When Voyager circled the globe non-stop and unrefueled in 1986, it sounded for all the world like the kind of record that could never be bettered. We should all have known better than to think there’s any such thing in aviation. The next mountaintop to conquer: around the world without a drop of fuel.
Today the Solar Impulse HB-SIA took off from Spain for Morocco on the second leg of a series of flights attempting to prove that the technology exists to do an around the world flight using only solar power. The airplane will fly at a top altitude of 28,000 feet, which sounds distinctly jet-like, but at an airspeed of around 55 knots, which doesn’t. At the controls is Bertrand Piccard, a Swiss psychiatrist who was the first person to fly a balloon nonstop around the world. Solar Impulse HBIA will not be the airplane that will be flown around the world; a second version, the B-model, based on this one but with improvements from lessons learned on these proving flights, will attempt the deed, which is planned for 2014.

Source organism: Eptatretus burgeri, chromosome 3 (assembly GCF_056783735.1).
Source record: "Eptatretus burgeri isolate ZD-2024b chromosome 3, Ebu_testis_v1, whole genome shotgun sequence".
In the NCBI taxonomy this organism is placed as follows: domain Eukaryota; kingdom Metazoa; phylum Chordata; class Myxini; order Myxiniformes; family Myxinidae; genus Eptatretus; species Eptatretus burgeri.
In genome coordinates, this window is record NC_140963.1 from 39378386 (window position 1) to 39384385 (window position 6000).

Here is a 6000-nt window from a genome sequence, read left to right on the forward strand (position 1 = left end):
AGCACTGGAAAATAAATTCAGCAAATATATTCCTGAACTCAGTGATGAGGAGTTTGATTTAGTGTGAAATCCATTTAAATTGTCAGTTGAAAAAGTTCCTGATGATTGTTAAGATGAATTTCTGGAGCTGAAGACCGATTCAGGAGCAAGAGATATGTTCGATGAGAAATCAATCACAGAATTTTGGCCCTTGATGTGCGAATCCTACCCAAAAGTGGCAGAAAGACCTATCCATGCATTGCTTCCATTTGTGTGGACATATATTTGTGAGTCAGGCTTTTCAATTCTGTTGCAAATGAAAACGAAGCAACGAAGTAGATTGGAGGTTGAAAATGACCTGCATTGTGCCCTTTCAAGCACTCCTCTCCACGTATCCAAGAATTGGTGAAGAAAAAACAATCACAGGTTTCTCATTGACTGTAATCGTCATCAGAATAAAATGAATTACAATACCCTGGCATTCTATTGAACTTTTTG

To see what the craft, which has a wingspan of an Airbus A340 and the weight of a Cessna 182, look like when it goes airborne, check out this video provided by Solar Impulse.